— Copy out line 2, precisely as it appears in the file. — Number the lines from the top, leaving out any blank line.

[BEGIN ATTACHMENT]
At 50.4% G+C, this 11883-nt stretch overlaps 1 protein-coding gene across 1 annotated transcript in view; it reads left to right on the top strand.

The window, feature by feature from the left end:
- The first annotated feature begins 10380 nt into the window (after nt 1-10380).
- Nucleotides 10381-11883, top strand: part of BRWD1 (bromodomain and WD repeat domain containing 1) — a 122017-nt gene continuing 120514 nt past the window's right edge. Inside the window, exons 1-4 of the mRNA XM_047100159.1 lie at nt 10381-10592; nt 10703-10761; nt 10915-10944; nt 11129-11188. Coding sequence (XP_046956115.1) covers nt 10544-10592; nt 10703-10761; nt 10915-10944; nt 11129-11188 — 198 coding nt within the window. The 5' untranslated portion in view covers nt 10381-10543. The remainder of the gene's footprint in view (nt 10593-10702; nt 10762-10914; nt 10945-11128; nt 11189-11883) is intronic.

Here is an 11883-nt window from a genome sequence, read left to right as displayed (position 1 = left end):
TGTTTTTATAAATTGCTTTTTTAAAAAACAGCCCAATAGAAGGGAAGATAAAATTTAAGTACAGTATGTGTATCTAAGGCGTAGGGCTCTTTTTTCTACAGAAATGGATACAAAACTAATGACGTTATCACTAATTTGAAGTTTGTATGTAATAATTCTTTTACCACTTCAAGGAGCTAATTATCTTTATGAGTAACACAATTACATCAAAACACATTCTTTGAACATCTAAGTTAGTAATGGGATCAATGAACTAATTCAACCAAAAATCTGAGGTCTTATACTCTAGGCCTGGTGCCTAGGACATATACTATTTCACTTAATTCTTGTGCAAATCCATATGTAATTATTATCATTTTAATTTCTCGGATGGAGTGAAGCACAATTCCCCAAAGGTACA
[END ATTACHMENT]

The window, feature by feature from the left end: